Collaboration has always been risky

A recent global collaboration study of 476 organisations found that nearly 70% have used collaboration apps.  Reliance on collaboration tools continues to increase as more companies use apps to support their business.  With that shift in workplace practice, or rather, scaling up of an existing practice, comes an increased risk of security breaches, ranging from data theft to compromised accounts and interference in business processes.  As recently reported by one of the most respected commercial threat intelligence teams in the world, Cisco Talos Intelligence Group, hackers are using collaboration tools to deliver malware, retrieve information about specific components and networks, and to establish command-and-control channels that can help lift data.

Collaboration security plans are not yet the norm despite a fast realisation by companies that collaboration tools are vulnerable to theft, which can impact business resilience.

Risks of this kind are likely to be minimised in the near future as businesses increase their demand for better, more competitive collaboration tools to support their workforce.  However, an increased level of collaboration between businesses poses different types of risk that have been a topic of discussion for decades and remain a major obstacle to good business collaboration.

Some of the earliest thinkers of business collaboration paid a lot of attention to the fact that collaboration between businesses is fraught with the risk of mistrust that can in turn hamper overall efforts. At times this mistrust can lead to one side, or indeed all sides, using collaboration as a sophisticated tool for deception; especially when competitors collaborate.

The idea of competitors working together to maximise growth and innovation goes back as far as the late 1980s when strategists like Gary Hamel explored how major brands like GM, Siemens, Canon and others used competitor collaboration as a growth strategy. 

As recently as this year Professors Adam Brandenburger and Barry Nalebuff promoted strategies of working through the inherent risks and benefits of such an arrangement.  However, it has been well documented that competitors do not always know how to collaborate and fail to appreciate how small risks can escalate and derail the entire partnership.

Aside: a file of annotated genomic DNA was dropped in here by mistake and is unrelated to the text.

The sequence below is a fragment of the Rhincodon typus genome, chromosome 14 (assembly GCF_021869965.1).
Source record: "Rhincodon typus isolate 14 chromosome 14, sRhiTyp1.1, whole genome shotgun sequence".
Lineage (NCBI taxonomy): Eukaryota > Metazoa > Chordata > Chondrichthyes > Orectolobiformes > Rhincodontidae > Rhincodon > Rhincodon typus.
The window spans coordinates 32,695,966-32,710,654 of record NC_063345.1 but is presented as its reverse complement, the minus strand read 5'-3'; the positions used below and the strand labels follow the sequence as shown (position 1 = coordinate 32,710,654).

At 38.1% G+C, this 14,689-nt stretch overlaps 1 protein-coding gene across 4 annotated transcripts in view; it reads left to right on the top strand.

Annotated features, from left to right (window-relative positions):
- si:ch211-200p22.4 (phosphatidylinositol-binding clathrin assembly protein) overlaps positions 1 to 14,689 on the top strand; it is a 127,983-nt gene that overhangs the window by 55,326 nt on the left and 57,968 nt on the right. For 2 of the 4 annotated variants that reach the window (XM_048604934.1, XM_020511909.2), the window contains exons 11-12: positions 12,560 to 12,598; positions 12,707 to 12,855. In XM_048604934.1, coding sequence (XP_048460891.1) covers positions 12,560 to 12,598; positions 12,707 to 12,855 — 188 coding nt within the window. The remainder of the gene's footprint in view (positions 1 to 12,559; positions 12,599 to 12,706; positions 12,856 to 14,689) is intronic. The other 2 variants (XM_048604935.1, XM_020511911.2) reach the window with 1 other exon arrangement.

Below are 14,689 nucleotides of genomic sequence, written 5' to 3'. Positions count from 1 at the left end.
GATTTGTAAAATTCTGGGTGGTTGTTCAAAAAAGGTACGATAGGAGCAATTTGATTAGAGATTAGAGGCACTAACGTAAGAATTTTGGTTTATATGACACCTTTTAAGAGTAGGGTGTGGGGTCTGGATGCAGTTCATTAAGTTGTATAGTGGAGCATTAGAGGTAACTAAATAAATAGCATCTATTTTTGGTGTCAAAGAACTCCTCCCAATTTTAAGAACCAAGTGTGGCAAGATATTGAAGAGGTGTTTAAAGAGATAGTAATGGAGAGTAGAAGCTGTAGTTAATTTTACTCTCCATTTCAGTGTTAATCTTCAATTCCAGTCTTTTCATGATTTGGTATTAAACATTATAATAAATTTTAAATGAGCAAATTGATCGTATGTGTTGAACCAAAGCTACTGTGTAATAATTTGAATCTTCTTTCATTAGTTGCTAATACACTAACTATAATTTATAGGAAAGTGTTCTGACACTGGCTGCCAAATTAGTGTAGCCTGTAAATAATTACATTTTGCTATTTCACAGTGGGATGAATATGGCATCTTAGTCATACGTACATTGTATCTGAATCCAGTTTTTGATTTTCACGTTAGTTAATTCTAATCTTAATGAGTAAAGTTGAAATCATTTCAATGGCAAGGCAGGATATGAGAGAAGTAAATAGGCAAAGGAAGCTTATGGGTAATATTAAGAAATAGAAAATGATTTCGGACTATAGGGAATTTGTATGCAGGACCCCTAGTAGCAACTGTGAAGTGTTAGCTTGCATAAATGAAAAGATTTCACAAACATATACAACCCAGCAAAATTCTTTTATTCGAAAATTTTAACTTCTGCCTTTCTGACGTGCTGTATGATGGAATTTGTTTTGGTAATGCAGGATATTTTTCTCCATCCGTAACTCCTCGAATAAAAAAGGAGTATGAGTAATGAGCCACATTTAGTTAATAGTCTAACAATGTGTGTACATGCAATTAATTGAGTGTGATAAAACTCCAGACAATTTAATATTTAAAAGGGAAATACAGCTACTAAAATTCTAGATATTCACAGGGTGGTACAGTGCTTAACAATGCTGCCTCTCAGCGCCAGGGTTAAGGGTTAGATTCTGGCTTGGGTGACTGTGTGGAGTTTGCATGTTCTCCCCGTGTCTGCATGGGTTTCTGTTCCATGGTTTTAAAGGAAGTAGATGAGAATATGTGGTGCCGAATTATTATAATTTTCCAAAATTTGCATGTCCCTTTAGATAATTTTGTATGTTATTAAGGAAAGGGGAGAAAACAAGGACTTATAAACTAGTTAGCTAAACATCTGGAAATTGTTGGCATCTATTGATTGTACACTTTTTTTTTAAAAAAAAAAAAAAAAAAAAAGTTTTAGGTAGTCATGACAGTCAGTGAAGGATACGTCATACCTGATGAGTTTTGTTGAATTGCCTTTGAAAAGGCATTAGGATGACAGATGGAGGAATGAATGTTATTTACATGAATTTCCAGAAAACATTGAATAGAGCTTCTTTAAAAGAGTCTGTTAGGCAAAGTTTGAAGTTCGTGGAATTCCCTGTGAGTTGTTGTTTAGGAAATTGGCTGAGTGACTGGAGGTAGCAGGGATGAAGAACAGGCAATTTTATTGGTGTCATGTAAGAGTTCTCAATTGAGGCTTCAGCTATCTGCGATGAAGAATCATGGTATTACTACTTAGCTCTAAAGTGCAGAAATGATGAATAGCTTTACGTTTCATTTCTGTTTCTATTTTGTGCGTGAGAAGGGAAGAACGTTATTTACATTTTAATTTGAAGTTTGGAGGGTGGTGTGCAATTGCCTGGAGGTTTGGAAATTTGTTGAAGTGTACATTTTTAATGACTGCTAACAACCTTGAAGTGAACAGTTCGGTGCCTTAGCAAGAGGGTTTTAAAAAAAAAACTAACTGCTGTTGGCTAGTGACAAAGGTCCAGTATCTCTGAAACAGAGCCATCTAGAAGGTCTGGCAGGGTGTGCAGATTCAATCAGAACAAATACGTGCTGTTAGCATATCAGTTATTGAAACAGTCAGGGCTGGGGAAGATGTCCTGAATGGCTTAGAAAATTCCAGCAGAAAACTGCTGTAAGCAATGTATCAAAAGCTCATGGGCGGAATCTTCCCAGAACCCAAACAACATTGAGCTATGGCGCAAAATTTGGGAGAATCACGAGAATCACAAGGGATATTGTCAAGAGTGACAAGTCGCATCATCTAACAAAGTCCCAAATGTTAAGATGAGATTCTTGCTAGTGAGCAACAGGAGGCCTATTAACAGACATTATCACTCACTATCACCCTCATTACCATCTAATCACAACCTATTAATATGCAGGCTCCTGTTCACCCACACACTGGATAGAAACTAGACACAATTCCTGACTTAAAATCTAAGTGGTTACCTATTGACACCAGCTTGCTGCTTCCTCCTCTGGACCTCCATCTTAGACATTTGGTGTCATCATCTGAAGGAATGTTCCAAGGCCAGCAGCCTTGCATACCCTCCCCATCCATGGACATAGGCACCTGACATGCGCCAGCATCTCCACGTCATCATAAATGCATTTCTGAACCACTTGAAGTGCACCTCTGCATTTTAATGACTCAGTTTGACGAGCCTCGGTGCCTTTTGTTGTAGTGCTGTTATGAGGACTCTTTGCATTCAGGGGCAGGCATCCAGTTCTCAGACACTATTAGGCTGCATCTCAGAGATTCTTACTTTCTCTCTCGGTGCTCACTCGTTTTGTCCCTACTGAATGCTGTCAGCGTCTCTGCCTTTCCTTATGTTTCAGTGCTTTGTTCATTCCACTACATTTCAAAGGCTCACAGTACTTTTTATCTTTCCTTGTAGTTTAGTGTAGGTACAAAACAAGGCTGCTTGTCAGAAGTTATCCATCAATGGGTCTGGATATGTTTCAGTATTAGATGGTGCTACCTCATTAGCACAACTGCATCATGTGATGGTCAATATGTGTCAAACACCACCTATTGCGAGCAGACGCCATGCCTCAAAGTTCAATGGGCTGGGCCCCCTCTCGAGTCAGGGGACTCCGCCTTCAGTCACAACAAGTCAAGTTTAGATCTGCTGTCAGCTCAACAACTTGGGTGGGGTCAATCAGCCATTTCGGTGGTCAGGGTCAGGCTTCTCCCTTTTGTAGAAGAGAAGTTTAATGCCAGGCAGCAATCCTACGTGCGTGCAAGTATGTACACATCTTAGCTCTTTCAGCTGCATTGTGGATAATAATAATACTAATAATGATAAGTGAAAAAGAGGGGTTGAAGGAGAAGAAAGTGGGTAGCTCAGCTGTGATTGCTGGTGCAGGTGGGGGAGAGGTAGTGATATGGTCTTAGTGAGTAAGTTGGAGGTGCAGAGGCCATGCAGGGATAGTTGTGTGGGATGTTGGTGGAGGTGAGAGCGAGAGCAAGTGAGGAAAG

many relationships die an early death when they are scrutinised for quick return

Prof Rosabeth Moss Kanter, Harvard Business School

There are some indicators that should be monitored; not just during the process of collaboration but also before businesses enter into any agreements.  The central idea is to ensure that each party should have a plan to manage collaboration risks and be able to respond or even abort the collaboration when the risks are unacceptable. 

Any agreement, no matter how well intentioned, any strategy for collaboration, is incomplete without clear, well thought-out risk management in place.

From a collaboration strategy point of view, it is clear that there is no template that can be applied uniformly to each collaboration.  Every arrangement is essentially unique because each company has its own culture and relationships between two or more businesses collaborating are unique.  There are simple principles that should be taken into account when developing collaboration agreements.  Following are five selected indicators that should be monitored as part of risk management.

  1. One of the first signs to watch for is the level of sophistication partners have about collaboration.  Before a strategy is developed, it is necessary for key decision makers to contemplate what a collaboration can’t be. For instance, one cannot use collaboration as a demand on partners to stop competing.  Attempting to use collaboration as a strategy to weaken or diminish your partner’s competitive capacity is an early indication of potentially more complex problems in the collaboration agreement.
  2. The second signal to watch for is the level of formality in communications.  Good collaborators have a warm and professional relationship and this must be reflected in communications.
  3. One inevitable part of strategic collaboration is a better understanding of organisational culture.  In the process of exchange of ideas, information, etc, collaborators have an opportunity to get a sense of each other’s culture.  This is a normal process of building trust. If one party becomes guarded and cautious in letting others see how their culture functions, then this could be symptomatic of a lack of commitment to collaboration.
  4. Collaboration is by definition about transactions.  It is inevitable that at some point one party may do more ‘heavy lifting’ than others.  However, real collaboration is not about keeping score nor immediately asking for something in return.
  5. A fifth signal and strong indication of weak collaboration is a pattern of excuses offered each time a partner fails to deliver on an agreed task.  While it is normal for processes to become disrupted and cause delays, in good collaboration partners do not want to jeopardise their partnership by being consistently late with delivery.

The risks associated with competitor collaboration can be managed efficiently when the collaboration is founded on personal rapport, and philosophical and strategic compatibility between the key leaders.  As another early thinker of business collaboration Rosabeth Moss Kanter surmised, ‘many relationships die an early death when they are scrutinised for quick return’. 

The above selection of signals of potential risks are all rooted in that kind of thinking.  Ensuring that collaboration is approached as a genuine growth strategy can mitigate risks.